Monday, November 29, 2004

Nothing is more reliable than a man whose loyalties can be bought with hard cash

[november 28, 2004]

Ever since his exile from the US of A to escape the charges of molestation, Roman Polanski has been an interesting case study in constrained filmmaking. The occasional need to find alternatives would almost liken him to Orson Welles, who would take up acting assignments and the like to be able to fund portions of his movies, scenes of which were often conceived and filmed based on where Welles was at the time, and the resources he had at his disposal. Polanski seems to be doing better than Welles, though, because each film he has made since he fled has garnered just about as much media attention as it would have had he still been in the US of A. While The Pianist was Polanski's way of dealing with the demons of his past (call it his Schindler's List if you like, but shorn of the schmaltz and comfortable grief that Spielberg showers his films with), The Ninth Gate takes him (and viewers) back to the creepy classic Rosemary's Baby. Johnny Depp wonderfully goes through the motions of his character with the ease that you have come to expect of him. The film's narrative is not very complex, and the denouement was a tad unsatisfying. Yet, there was enough there to keep me from doubting Polanski's ability to deliver the goods. A curious thing about the DVD: there were no subtitles, but it came with a director's commentary track. Quite unsettling and inconvenient. Onward to a mix of personal notes based on the film and the commentary:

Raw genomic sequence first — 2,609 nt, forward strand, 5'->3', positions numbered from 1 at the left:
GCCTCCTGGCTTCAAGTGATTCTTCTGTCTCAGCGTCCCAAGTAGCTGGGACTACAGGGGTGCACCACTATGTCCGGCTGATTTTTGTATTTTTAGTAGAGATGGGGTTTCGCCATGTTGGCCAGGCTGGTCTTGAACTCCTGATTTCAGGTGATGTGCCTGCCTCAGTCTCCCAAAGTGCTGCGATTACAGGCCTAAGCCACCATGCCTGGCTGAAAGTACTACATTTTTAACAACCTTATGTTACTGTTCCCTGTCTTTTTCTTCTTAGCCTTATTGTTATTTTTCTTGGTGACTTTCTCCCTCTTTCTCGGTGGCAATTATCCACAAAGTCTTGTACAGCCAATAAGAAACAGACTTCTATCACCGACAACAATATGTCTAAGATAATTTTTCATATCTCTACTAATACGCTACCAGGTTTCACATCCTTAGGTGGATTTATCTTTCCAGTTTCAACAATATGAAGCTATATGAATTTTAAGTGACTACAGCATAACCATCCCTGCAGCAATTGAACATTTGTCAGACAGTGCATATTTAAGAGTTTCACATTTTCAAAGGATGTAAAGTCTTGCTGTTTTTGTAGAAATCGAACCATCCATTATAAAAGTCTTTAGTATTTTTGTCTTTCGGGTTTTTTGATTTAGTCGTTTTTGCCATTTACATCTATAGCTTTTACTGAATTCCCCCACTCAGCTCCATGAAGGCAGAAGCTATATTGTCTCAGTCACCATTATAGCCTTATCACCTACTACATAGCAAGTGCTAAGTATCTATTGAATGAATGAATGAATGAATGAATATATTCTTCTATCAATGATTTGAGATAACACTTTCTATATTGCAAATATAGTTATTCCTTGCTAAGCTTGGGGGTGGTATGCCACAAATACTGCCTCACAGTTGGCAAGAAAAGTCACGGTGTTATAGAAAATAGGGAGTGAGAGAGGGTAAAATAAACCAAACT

* The pre-credit sequence is a classic mix of stretched tension, economy of speech (in fact, nothing is spoken at all) and attention to detail: when a part of the chandelier comes loose to shower some plaster onto the floor, you almost expect the suicide attempt to fail.

* The opening credits play against the first-person journery of the camera through nine gates. They appear just like streetlights and signs on road dividers, except at a much slower rate. The title of the film appears last, just before the ninth gate. The gate then opens up to a flash of light that fades into a view of a city skyline, which, as the camera pulls back, turns out to be a view from a window.

* As Bernie makes an appreciative comment about the copy of The Nine Gates, the camera pulls away slowly from his left to draw our attention to the window behind him (this is a basement room, so the window looks out on the street), where, in focus, we see a pair of feet clad in formal shoes (with formal pants to match) walking away to the left of the screen; a cigarette falls, and just as we see some smoke rise from the lit end, a pair of sneakers (matched with a pair of blue jeans) appears from the right, the cigarette is squashed, and this pair of feet follows the first one.

* The driver of the cab is a Sardarji, who has to mouth a lot of useless lines including the irritatingly repetitive "no problem, sir" (wonder if Polanski hated NY cabbies ...)

* Kilar's score is nicely creepy and even features a motif that sounds so familiar I wonder if Sandeep Chowta had ever discovered and filched it.

* There's a nice edit cut matching the flick of a switch to turn on the lights in a café that Depp's character is waiting in to shake off a tail

* The last credit in the acknowledgements section of the end credits reads: "intellectual properties management, atlanta, georgia as exclusive licensor of the king estate". An explanation of this is welcome.

* The film was shot on location in France, Portugal, Spain and at Studios d'Epinay, Paris.

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